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Molly Kathleen Ringwald (born February 18, 1968)[1] is an American actress, singer, and author. She was cast in her first major role as Molly in The Facts of Life (1979–80) after a casting director saw her playing an orphan in a stage production of the musical "Annie". She and several other members of the original Facts of Life cast were let go when the show was reworked by the network. She made her motion picture debut in the independent film Tempest (1982), which earned her a Golden Globe nomination.

After subsequently appearing in the successful John Hughes films Sixteen Candles (1984), The Breakfast Club (1985), and Pretty in Pink (1986), Ringwald became a teen icon. She later starred in The Pick-up Artist (1987), and For Keeps (1988). She starred in many films in the 1990s, most notably Something to Live for: The Alison Gertz Story (1992) and The Stand (1994).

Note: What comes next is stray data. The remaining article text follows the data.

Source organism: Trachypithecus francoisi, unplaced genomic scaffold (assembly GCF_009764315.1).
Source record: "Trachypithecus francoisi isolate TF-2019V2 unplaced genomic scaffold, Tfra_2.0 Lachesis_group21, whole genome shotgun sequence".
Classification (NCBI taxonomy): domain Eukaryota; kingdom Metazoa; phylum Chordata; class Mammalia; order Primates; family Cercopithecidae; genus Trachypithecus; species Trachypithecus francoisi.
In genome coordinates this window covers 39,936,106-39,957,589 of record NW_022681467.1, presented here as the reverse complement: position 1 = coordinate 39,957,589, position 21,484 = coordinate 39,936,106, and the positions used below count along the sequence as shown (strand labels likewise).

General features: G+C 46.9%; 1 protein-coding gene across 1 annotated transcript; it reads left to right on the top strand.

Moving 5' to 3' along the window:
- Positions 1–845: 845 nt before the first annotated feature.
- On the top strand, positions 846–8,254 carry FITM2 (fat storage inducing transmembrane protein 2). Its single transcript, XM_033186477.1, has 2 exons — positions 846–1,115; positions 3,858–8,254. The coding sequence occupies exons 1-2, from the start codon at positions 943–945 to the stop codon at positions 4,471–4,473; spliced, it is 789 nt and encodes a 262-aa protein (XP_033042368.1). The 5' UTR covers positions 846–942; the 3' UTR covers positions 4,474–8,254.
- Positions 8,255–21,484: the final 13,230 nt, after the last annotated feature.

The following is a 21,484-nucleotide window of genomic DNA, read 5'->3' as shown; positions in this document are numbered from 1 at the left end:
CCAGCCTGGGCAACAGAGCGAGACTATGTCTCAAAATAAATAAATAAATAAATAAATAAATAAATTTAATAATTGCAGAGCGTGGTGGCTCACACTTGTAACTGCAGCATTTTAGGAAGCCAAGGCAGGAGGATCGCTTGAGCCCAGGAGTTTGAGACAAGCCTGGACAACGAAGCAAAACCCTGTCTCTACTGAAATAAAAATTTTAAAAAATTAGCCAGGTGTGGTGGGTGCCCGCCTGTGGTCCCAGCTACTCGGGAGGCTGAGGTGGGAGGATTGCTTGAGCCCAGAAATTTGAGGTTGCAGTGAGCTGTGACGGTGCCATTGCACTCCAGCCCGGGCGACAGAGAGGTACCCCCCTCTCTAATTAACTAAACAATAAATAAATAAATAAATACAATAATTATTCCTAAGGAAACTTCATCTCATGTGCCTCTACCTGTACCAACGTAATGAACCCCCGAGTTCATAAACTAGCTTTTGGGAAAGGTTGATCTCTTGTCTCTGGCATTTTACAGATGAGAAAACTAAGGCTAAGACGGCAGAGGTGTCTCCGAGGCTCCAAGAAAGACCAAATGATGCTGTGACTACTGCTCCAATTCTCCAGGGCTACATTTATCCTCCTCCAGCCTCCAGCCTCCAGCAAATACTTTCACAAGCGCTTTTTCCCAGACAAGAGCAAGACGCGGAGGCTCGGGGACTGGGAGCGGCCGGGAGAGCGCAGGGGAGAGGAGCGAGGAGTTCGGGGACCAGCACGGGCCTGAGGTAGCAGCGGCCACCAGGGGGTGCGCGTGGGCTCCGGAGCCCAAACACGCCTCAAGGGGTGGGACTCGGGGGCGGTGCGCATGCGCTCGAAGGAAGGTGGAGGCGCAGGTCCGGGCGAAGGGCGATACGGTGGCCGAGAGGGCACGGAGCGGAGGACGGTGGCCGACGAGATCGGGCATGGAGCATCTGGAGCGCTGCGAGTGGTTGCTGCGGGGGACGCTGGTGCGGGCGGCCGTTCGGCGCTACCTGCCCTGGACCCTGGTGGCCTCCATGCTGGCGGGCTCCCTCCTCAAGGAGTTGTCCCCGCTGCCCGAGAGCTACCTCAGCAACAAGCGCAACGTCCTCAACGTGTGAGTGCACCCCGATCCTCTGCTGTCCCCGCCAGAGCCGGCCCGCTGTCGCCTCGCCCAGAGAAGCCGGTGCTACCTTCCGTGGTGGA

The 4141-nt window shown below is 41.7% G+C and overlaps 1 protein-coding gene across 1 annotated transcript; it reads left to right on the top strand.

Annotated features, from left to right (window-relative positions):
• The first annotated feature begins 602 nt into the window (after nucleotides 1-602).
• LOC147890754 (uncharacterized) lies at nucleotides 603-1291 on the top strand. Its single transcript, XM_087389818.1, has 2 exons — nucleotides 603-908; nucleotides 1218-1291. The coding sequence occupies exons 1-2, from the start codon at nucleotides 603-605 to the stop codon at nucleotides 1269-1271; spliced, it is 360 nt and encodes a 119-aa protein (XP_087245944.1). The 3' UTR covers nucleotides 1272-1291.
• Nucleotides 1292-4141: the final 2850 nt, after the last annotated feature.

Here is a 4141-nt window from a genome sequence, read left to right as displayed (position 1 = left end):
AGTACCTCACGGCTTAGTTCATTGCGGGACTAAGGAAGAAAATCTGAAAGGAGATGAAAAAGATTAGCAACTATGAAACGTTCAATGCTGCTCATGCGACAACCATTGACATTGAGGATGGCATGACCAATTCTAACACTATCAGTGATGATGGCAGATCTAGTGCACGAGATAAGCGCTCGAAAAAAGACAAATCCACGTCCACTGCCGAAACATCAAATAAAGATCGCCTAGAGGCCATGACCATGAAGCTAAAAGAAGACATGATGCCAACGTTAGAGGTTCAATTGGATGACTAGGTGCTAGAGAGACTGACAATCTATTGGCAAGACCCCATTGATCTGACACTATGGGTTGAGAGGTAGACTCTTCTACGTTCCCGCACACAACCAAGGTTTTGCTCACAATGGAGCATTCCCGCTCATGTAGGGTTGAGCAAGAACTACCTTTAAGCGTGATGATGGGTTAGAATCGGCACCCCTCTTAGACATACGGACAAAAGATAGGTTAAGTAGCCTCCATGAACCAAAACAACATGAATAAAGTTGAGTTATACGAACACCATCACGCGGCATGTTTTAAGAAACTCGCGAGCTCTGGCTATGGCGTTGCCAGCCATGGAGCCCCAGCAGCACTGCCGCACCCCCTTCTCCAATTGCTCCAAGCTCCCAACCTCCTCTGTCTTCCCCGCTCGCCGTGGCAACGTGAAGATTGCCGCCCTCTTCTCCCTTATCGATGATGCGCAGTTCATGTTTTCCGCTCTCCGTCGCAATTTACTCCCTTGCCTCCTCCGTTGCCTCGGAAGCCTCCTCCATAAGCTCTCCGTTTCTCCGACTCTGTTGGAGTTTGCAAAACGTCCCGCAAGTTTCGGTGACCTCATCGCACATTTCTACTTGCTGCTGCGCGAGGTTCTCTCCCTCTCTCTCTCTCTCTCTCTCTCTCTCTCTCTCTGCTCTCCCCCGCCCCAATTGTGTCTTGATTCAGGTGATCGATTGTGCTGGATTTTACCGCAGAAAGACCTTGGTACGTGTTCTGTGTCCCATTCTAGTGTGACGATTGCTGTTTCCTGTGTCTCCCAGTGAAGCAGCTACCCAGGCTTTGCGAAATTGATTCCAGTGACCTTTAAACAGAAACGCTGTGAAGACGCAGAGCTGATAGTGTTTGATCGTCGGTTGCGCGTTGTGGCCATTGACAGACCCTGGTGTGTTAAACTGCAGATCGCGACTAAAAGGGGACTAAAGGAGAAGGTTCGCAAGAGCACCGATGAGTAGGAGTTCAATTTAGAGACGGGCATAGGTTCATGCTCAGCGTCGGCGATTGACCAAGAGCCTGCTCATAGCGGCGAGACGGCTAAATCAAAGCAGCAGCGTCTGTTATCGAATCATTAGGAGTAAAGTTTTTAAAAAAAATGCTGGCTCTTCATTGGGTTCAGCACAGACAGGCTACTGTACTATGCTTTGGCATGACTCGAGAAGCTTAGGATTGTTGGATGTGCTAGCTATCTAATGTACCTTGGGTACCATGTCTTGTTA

Ringwald is part of the "Brat Pack" and she was ranked number 1 on VH1's 100 Greatest Teen Stars.[2][3][4] Ringwald currently portrays Mary Andrews on the The CW television series Riverdale.


 1Early life

  • 2Life and career
    • 2.11978–83: Career beginnings
    • 2.21984–89: Sixteen CandlesThe Breakfast ClubPretty In Pink, and early success
    • 2.31990s–2010s: The Stand and continued acting
    • 2.42013–present: Except Sometimes and Riverdale
  • 3Personal life
    • 3.1Public image
  • 4Bibliography
  • 5Filmography
    • 5.1Film